The first question is whether the failure to timely file the complaint means the court lacks jurisdiction over the matter. Usually, a time limit in a statute is not jurisdictional unless Congress clearly states that it is. As such, time may be extended if the doctrine of equitable tolling applies. Equitable tolling is appropriate where the party acted diligently but some extraordinary circumstance prevented him or her from timely filing. Plaintiffs cannot sit on their rights and later claim equitable tolling; something must have prevented compliance with the time limit.

Here, two things favored equitable tolling. First, the Post Office did not forward the mail in a timely manner. This was outside of Mr. Chae's control after he had taken steps to initiate the mail forwarding order. Further, while he might have notified CBP of the address change, no regulation required him to do so. Second, Customs provided incorrect information on the availability of further review. Both of these facts prevented Mr. Chae from complying with the statutory filing deadline. After learning of the opportunity for judicial review, he acted diligently the file a complaint. As a result, the court found that the clock stopped during those two period and that Mr. Chae filed a timely complaint.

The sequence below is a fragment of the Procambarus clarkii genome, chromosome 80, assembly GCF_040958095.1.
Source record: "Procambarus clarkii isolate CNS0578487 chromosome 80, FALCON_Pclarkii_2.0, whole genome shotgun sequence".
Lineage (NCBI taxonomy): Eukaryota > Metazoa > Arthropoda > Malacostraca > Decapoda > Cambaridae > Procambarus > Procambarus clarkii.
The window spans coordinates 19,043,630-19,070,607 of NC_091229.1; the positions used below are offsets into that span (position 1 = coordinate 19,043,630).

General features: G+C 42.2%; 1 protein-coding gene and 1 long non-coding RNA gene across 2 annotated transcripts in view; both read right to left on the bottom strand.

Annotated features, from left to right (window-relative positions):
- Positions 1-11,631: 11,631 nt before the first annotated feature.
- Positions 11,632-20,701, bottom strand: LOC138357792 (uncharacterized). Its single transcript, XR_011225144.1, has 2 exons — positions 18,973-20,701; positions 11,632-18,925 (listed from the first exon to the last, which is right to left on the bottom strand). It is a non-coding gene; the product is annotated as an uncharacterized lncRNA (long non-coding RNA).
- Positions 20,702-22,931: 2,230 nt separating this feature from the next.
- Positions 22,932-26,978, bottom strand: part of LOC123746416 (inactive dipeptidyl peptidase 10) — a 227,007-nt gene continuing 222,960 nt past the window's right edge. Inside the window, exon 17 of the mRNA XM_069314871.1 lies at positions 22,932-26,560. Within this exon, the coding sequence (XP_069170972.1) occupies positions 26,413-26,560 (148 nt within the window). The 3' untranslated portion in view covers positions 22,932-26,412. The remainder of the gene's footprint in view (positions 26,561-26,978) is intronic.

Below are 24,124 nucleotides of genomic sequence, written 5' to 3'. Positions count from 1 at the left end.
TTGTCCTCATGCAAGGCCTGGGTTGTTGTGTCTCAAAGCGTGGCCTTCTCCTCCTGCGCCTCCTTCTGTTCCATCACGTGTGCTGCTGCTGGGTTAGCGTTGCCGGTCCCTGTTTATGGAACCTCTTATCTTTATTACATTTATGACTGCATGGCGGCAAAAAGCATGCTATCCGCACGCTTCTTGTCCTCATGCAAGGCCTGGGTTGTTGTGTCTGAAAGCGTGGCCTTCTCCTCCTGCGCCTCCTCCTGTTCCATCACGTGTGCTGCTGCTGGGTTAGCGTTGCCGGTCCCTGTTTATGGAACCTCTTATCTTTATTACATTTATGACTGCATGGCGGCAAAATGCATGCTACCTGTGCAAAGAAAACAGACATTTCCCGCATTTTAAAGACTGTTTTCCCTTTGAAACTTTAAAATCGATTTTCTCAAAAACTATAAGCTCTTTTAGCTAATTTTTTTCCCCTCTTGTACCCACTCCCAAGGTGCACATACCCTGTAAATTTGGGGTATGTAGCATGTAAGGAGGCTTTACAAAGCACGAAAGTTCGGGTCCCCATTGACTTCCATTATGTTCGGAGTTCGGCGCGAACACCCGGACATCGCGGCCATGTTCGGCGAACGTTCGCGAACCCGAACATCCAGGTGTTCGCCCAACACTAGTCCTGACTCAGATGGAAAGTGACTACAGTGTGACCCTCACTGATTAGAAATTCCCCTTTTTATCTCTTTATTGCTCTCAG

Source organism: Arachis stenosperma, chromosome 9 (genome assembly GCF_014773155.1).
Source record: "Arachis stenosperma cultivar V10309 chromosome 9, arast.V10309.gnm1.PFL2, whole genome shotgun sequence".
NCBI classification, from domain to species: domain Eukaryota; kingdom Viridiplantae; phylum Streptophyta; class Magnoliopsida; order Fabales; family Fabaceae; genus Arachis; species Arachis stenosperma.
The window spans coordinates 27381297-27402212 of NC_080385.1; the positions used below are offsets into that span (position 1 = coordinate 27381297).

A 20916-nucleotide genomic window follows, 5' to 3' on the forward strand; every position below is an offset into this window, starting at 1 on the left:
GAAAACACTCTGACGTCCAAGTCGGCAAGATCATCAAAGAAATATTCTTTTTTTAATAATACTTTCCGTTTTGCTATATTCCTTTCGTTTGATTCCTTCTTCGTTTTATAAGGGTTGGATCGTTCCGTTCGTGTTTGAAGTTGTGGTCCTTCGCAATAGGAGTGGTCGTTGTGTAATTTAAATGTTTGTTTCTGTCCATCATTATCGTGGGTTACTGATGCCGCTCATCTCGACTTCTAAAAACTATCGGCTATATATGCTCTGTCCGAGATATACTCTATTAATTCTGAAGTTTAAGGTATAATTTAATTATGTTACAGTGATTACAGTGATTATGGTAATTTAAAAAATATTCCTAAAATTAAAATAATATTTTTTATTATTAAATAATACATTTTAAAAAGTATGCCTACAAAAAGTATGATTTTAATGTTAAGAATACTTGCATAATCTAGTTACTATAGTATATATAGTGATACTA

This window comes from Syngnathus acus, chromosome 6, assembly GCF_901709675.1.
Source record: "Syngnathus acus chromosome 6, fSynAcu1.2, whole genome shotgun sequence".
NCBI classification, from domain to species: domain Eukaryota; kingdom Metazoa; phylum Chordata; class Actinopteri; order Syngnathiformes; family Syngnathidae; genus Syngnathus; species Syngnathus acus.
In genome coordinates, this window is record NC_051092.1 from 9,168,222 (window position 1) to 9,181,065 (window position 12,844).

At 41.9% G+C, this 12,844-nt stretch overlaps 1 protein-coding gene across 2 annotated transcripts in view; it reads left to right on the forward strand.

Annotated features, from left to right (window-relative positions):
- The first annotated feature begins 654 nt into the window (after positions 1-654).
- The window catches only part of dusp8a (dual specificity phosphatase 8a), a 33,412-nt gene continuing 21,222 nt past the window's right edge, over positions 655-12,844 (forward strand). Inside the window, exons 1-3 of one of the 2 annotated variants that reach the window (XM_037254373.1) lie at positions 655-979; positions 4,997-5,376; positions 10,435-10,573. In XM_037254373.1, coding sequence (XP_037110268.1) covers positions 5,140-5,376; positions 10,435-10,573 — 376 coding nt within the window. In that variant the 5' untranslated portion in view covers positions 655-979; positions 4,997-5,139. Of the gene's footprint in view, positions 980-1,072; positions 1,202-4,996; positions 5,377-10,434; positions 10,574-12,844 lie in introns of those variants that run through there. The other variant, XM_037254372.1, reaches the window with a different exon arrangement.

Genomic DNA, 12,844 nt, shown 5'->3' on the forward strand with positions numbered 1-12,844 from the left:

On the other hand, the complaint was not legally correct and, according to the government, Mr. Chae failed to file the required summons at the time he filed the complaint. But, under CIT Rule 3(e), the Court has the discretion to allow a plaintiff to amend a summons and Rule 15(a) allows a plaintiff to amend the complaint. In this case, the cover letter to the complaint constitutes the summons. Thus, both can be amended to conform to the rules. 

Regarding the substance of the complaint, the government argued that the complaint failed to state a claim and should be dismissed. It appears that may well be the case. But, the Court had already held that the complaint can be amended. Thus, the Court, as an exercise of discretion and rachmones, denied the government's motion to dismiss. Instead it granted Mr. Chae 60 days in which to get his legal ducks in a row and refile his summons and complaint. 

Keep in mind, this is not the same as finding the the plaintiff is entitled to a broker's license. He may be, but he may not. That will depend on the Court's review of the questions on the exam and whether enough of Mr. Chae's answers are arguably correct. These are hard cases to win. I said so in an overly-cynical 2006 post. Nevertheless, I wish Mr. Chae every opportunity to present his case and to have it reviewed on the merits.

As an aside, I often talk to students and young lawyers about the few opportunities to perform pro bono services at the Court of International Trade. Issues relating to broker licensing are a good opportunity, though obviously many such plaintiffs will have the means to hire counsel. The other opportunity it to represent petitioners seeking Trade Adjustment Assistance. Neither of these cases come up often, but when they do, the plaintiffs are often individuals for whom the outcome is personally and professionally important. So, as a reminder, the Court of International Trade maintains a list of counsel willing to represent needy clients on a pro bono basis. Information on that opportunity is here.